You can run your code remotely in development mode, attach the backend to the local debugger, run your Web app in a Browser container, and run a second debugger in parallel, attached to this preview!

This gives you the ability to test and debug in a production-like environment with all the modern tooling you may expect. Even more fun: when your debugging session is done, you just have to restart your Site from your alwaysdata administration panel and your changes are online!

As previously mentioned, thanks to the VSCode ecosystem, debuggers are available for many modern backend languages like Python, Ruby, PHP, and more. No need to stick to JS, you can use this guide with any kind of language you host on your account.

We hope this will help you to improve your daily workflow. Want to know more about advanced use-cases of your alwaysdata account? Let us know in comments about how we can help you reach new levels in your everyday tasks!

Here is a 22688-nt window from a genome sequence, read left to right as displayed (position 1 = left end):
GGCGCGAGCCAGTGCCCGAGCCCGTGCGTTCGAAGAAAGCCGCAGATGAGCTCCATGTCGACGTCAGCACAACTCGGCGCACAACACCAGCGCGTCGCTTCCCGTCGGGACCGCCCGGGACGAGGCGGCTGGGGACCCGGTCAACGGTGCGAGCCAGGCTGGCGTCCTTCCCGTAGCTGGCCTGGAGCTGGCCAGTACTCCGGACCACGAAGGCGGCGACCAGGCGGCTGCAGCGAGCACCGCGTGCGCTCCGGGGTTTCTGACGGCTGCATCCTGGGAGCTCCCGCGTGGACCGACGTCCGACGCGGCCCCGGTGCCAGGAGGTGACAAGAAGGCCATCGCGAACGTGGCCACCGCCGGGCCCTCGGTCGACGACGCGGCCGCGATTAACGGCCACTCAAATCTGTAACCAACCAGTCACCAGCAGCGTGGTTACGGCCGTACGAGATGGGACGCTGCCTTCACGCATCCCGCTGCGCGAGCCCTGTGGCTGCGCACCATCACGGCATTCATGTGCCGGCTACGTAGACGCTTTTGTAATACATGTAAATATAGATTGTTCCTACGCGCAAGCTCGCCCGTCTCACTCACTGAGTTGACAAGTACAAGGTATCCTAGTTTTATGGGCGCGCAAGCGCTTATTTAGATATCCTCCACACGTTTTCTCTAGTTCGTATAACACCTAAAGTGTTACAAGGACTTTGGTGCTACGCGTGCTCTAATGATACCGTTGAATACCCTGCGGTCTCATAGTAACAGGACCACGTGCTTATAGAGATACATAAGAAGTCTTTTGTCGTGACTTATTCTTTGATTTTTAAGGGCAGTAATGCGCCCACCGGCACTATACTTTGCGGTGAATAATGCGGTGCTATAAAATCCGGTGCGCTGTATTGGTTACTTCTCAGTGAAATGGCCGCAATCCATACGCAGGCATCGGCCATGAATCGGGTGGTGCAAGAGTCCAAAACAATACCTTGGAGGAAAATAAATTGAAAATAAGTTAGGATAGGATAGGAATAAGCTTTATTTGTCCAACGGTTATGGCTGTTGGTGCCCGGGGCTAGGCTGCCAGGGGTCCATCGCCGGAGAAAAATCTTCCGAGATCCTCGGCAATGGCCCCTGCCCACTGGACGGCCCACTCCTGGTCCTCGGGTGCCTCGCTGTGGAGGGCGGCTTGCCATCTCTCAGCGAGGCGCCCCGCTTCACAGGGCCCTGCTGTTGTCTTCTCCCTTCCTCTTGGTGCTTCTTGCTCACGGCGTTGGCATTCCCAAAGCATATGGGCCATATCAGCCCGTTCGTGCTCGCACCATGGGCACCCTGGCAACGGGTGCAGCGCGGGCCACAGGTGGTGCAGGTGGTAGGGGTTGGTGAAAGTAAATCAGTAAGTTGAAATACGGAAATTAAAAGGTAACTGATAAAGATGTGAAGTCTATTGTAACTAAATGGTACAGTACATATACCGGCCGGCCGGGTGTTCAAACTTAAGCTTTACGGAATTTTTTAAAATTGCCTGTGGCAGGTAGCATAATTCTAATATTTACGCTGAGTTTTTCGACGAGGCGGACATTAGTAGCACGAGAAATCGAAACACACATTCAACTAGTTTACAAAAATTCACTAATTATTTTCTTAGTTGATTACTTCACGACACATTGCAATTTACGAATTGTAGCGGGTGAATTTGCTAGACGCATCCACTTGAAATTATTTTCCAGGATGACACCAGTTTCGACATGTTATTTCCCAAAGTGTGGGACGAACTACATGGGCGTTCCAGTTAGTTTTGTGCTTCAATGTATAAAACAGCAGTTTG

1Maybe provisioned by your teammates DevOps
2During which VSCode installs the needed components remotely and starts a remote development server in the background.
3SCode relies on Port Forwarding and needs the SSH Server to have AllowTCPForwarding enabled. We at alwaysdata disable this for security reasons, but we’ve fortunately found a way to run VSCode Port Forwarding without compromising security issues!
4Due to the way compounds are run, the Browser Preview may point to about:blank page instead of http://localhost:3000. There’s a workaround related to the ability to run pre-tasks (see the issue). While waiting for the fix, you can manually update the address to load your app in the Preview Panel.